Patients often question oncologist and researcher Naomi Fujioka, M.D., about what they can do to live longer and feel better. They ask what diets they should follow or what supplements to take. Fujioka, a Masonic Scholar, can’t formally recommend anything other than a well-balanced diet, following national guidelines for the general population; however, she’s hopeful that she’ll have an answer in her lifetime.
“My overarching goal, possibly many years from now, is to be able to tell patients and healthy people that eating certain vegetables could prevent carcinogen-induced cancer, particularly tobacco-carcinogen related lung cancer,” Fujioka says.
The leading cause of lung cancer is smoking, which accounts for about 90 percent of cases. Lung cancer can go undetected in its early stages because symptoms often aren’t present. Once symptoms do appear, lung cancer can be tricky to diagnose because it shares symptoms with more common diagnoses like pneumonia, allergies, and colds.
“While the incidence of lung cancer in this country is actually dropping, the rate of smoking worldwide is increasing,” Fujioka says. “Lots of people are getting it, and lots of people are dying from it.”
Fujioka and her colleagues aim to change that through diet. Cruciferous vegetables like Brussels sprouts, broccoli, and kale contain compounds called glucosinolates that researchers say could change how people metabolize common carcinogens in tobacco smoke and the environment and reduce their risk of developing lung cancer. Researchers including Fujioka and her mentor Stephen Hecht, Ph.D., are advancing this work through several studies.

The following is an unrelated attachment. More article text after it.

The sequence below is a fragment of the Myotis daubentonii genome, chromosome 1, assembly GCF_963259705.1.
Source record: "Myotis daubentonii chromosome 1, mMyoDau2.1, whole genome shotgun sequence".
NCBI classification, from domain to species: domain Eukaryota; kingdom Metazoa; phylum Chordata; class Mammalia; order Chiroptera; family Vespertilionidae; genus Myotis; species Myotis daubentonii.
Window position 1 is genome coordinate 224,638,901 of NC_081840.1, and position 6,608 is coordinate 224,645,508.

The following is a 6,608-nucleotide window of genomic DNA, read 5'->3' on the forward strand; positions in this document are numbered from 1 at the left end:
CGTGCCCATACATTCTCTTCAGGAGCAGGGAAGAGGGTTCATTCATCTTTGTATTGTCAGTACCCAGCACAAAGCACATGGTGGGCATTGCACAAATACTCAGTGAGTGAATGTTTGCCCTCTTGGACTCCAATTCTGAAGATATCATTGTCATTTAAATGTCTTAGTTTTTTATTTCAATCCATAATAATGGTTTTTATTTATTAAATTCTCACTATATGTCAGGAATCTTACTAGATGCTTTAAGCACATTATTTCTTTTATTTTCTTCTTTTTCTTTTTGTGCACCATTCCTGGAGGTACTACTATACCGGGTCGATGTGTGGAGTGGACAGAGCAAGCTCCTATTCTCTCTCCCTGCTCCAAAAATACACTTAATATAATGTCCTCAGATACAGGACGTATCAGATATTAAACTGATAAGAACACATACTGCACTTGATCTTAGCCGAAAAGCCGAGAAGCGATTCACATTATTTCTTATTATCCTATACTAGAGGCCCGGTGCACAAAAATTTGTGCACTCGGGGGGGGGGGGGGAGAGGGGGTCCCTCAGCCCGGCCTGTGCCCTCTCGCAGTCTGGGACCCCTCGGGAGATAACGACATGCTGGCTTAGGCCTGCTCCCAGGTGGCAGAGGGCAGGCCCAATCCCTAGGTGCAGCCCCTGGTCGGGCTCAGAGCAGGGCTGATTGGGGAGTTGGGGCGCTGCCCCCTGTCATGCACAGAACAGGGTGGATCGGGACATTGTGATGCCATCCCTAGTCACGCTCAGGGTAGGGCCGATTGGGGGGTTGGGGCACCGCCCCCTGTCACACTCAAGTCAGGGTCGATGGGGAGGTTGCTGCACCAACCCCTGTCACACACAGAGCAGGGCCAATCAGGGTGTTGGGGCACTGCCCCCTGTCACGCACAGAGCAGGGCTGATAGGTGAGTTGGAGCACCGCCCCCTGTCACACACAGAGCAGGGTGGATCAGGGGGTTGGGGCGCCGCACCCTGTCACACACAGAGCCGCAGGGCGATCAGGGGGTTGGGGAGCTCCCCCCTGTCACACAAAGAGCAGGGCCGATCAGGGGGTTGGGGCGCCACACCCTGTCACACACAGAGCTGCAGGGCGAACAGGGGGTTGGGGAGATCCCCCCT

University researchers have shown that indole-3-carbinol can prevent lung tumors in animals exposed to tobacco carcinogens. Indole-3-carbinol is produced when the glucosinolate glucobrassicin breaks down during the consumption of cruciferous vegetables. It’s also available as a supplement. In animals, the effect is enhanced when indole-3-carbinol is combined with silibinin, which is derived from milk thistle.
Now the group wants to study it in people, and the first step is to make sure the supplements are safe through a phase 1 clinical trial, which began in February 2019. In the trial, indole-3-carbinol and silibinin are given as supplements to current smokers who are healthy.
The team is drawing blood at certain intervals to determine how long the supplements last in the body and to see if combining indole-3-carbinol and silibinin will change the amount of time the supplements remain in the body. In addition, they are collecting data on how the supplements affect inflammation and impact immunity against cancer development.
“The relief of not having to constantly worry about the financial part of my research has meant a lot. I always feel like I have the freedom to try new ideas, and thanks to the Masons, I can obtain preliminary data. It’s that generation of preliminary data that leads to bigger grants, and that’s only possible with their support.”
Reaping benefits from food